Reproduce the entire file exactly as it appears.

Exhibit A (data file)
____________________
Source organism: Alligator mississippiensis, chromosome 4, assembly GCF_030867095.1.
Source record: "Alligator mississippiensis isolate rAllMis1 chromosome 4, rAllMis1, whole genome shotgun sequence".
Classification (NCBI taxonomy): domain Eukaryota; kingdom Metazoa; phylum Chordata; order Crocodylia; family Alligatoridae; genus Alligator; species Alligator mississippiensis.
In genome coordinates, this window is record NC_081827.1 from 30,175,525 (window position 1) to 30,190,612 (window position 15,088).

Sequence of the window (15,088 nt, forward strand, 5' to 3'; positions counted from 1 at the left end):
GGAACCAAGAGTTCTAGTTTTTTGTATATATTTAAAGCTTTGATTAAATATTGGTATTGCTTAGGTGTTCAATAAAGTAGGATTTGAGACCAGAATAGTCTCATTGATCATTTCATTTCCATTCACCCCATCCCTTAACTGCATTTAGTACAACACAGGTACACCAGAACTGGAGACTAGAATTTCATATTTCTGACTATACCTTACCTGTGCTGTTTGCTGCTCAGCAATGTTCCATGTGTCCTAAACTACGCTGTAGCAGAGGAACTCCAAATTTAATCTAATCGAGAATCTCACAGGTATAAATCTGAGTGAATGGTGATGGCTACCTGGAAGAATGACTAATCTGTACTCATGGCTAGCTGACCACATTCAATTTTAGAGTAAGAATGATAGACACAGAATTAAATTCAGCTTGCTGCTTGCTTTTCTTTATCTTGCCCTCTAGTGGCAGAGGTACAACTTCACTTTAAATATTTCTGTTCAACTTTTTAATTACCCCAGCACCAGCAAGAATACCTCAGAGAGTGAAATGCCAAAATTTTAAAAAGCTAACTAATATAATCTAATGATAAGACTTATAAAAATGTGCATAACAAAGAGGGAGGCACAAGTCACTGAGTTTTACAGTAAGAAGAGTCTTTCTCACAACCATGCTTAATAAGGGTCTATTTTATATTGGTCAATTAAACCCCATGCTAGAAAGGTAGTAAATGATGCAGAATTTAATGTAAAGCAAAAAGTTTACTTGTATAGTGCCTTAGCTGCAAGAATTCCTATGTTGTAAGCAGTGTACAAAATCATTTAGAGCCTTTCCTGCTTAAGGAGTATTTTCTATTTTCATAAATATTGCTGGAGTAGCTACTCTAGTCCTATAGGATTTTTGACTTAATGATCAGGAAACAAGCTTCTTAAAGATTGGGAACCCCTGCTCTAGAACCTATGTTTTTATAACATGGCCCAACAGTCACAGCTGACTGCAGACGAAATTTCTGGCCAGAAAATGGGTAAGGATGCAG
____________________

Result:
Source organism: Alligator mississippiensis, chromosome 4, assembly GCF_030867095.1.
Source record: "Alligator mississippiensis isolate rAllMis1 chromosome 4, rAllMis1, whole genome shotgun sequence".
Classification (NCBI taxonomy): domain Eukaryota; kingdom Metazoa; phylum Chordata; order Crocodylia; family Alligatoridae; genus Alligator; species Alligator mississippiensis.
In genome coordinates, this window is record NC_081827.1 from 30,175,525 (window position 1) to 30,190,612 (window position 15,088).

Sequence of the window (15,088 nt, forward strand, 5' to 3'; positions counted from 1 at the left end):
GGAACCAAGAGTTCTAGTTTTTTGTATATATTTAAAGCTTTGATTAAATATTGGTATTGCTTAGGTGTTCAATAAAGTAGGATTTGAGACCAGAATAGTCTCATTGATCATTTCATTTCCATTCACCCCATCCCTTAACTGCATTTAGTACAACACAGGTACACCAGAACTGGAGACTAGAATTTCATATTTCTGACTATACCTTACCTGTGCTGTTTGCTGCTCAGCAATGTTCCATGTGTCCTAAACTACGCTGTAGCAGAGGAACTCCAAATTTAATCTAATCGAGAATCTCACAGGTATAAATCTGAGTGAATGGTGATGGCTACCTGGAAGAATGACTAATCTGTACTCATGGCTAGCTGACCACATTCAATTTTAGAGTAAGAATGATAGACACAGAATTAAATTCAGCTTGCTGCTTGCTTTTCTTTATCTTGCCCTCTAGTGGCAGAGGTACAACTTCACTTTAAATATTTCTGTTCAACTTTTTAATTACCCCAGCACCAGCAAGAATACCTCAGAGAGTGAAATGCCAAAATTTTAAAAAGCTAACTAATATAATCTAATGATAAGACTTATAAAAATGTGCATAACAAAGAGGGAGGCACAAGTCACTGAGTTTTACAGTAAGAAGAGTCTTTCTCACAACCATGCTTAATAAGGGTCTATTTTATATTGGTCAATTAAACCCCATGCTAGAAAGGTAGTAAATGATGCAGAATTTAATGTAAAGCAAAAAGTTTACTTGTATAGTGCCTTAGCTGCAAGAATTCCTATGTTGTAAGCAGTGTACAAAATCATTTAGAGCCTTTCCTGCTTAAGGAGTATTTTCTATTTTCATAAATATTGCTGGAGTAGCTACTCTAGTCCTATAGGATTTTTGACTTAATGATCAGGAAACAAGCTTCTTAAAGATTGGGAACCCCTGCTCTAGAACCTATGTTTTTATAACATGGCCCAACAGTCACAGCTGACTGCAGACGAAATTTCTGGCCAGAAAATGGGTAAGGATGCAG